'He Carried the Ghosts of the Casualties of War': The Terrible Pain After You Come Home

I was sitting in the front seat of an Ashland police car about this time last year, giving the officer my former husband’s license plate number when I got the call.

“This is Deputy Eller with the Jackson County Sheriff. I’ve got your husband in the back seat of my squad car. We picked him up on Highway 234, about a mile from your place.”

Ashland, Oregon, is about 30 miles south of what used to be my place; I’d signed the paperwork selling our home outside of White City the previous day. My ex, Lorin, and I had lived there since 2012, and even after we got divorced in November of 2014, I stayed.  Until one afternoon, I was looking for a key and instead found a handful of tiny needles, thin rubber tubing and a few bent spoons, coated with crystal methamphetamine residue.  After the glacial flush of terror thawed, I called some friends to come help me move, and began throwing things into bags and boxes. Five hours later, I was gone.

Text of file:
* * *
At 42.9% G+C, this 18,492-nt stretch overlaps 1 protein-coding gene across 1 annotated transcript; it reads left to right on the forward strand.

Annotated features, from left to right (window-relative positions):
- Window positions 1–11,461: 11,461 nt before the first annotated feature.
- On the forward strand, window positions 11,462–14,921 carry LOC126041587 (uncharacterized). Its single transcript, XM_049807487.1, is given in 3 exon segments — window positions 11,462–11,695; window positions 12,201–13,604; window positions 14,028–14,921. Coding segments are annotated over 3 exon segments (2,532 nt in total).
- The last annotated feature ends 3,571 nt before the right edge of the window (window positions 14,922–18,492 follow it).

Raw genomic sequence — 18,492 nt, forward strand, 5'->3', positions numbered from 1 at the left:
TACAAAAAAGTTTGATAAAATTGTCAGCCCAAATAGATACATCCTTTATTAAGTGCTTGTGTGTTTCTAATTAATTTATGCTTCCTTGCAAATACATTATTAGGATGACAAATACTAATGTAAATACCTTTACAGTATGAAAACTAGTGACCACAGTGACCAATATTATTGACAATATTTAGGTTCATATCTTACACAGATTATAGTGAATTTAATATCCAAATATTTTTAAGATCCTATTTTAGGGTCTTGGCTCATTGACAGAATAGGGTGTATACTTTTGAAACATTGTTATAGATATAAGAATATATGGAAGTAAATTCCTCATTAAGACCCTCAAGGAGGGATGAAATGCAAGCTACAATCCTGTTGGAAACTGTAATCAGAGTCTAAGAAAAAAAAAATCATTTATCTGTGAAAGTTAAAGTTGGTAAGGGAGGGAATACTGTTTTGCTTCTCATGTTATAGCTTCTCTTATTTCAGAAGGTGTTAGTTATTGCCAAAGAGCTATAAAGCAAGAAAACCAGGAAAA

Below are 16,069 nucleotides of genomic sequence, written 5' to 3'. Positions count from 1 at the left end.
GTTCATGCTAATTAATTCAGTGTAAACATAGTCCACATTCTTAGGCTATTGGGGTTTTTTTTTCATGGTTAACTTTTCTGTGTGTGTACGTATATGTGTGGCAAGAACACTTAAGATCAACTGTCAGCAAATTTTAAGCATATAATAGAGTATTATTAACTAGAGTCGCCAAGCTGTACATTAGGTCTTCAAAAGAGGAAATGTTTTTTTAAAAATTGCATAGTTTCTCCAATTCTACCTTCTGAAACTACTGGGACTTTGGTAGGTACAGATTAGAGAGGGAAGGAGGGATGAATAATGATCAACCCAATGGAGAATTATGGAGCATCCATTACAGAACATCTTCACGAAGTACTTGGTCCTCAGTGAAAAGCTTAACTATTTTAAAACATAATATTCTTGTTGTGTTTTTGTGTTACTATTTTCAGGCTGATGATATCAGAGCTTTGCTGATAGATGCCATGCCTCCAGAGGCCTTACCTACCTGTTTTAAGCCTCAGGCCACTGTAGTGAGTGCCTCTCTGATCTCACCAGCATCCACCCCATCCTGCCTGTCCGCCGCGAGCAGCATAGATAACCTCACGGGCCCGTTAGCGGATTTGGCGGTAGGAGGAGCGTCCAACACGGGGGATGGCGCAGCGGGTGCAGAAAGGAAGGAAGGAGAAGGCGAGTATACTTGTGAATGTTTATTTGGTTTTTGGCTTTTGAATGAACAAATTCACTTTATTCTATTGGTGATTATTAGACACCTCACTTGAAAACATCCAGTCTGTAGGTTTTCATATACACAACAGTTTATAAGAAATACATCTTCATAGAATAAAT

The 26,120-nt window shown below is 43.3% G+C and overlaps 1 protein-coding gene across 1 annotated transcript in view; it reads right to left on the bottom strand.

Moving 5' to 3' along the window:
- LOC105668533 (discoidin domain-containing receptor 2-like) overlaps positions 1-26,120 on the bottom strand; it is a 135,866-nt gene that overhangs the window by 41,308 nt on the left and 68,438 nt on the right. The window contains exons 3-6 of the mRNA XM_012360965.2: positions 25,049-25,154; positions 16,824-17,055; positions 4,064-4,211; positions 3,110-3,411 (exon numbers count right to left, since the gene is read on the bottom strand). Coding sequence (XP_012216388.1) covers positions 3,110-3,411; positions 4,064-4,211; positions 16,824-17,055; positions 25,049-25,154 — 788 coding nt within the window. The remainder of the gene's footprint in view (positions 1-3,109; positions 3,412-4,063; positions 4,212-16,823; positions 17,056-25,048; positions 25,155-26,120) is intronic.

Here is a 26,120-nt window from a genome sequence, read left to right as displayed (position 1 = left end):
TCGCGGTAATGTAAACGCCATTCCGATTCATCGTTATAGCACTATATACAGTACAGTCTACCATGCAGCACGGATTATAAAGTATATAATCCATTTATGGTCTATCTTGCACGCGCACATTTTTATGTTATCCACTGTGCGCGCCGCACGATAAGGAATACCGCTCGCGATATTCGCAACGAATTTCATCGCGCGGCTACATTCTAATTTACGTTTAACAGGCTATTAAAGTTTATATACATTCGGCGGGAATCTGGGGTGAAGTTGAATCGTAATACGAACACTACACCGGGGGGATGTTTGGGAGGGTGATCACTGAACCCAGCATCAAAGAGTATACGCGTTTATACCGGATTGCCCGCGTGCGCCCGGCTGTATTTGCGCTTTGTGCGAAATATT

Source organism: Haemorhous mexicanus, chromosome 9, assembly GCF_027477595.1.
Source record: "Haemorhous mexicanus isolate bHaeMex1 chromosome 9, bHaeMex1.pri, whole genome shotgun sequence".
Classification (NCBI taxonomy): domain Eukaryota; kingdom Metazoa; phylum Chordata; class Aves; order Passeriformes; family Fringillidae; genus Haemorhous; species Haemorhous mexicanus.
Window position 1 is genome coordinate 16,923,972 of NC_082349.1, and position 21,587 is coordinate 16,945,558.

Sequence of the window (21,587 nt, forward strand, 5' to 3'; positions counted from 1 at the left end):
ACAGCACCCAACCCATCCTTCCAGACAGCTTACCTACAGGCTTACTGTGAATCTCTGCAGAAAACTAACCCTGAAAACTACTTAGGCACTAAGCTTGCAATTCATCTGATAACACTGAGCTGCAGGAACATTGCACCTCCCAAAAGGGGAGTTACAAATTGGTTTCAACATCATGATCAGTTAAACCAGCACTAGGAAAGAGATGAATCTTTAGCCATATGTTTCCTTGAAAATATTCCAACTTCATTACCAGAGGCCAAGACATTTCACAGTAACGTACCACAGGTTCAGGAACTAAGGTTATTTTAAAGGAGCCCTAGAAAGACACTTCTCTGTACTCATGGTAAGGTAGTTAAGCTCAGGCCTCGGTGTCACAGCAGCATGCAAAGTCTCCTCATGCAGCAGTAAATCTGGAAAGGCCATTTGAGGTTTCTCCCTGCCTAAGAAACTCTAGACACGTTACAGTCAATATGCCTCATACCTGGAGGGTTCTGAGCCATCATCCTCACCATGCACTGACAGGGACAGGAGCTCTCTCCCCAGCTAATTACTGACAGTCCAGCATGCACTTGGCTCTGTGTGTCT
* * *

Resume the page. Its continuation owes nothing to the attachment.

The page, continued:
“You’re lucky he doesn’t know where you live, or this would have ended very differently today. I strongly suggest you get a restraining order. We have Lorin’s M4 in evidence.”

(Breathe.) I pulled the phone a few millimeters from my face, allowing my body the seconds it required to start shifting out of survival mode.  After living with Lorin, a two-time Iraq War combat veteran with severe, untreated PTSD and a mild TBI for the better part of a decade, I’d done this before, too many times.

“How is he? Is he okay?”

“He tried to commit suicide by cop,” said Eller.  “We tased him. He’s in cuffs now, and I’m taking him to detox. Once whatever he’s on is out of his system, he’ll go to 2 North.”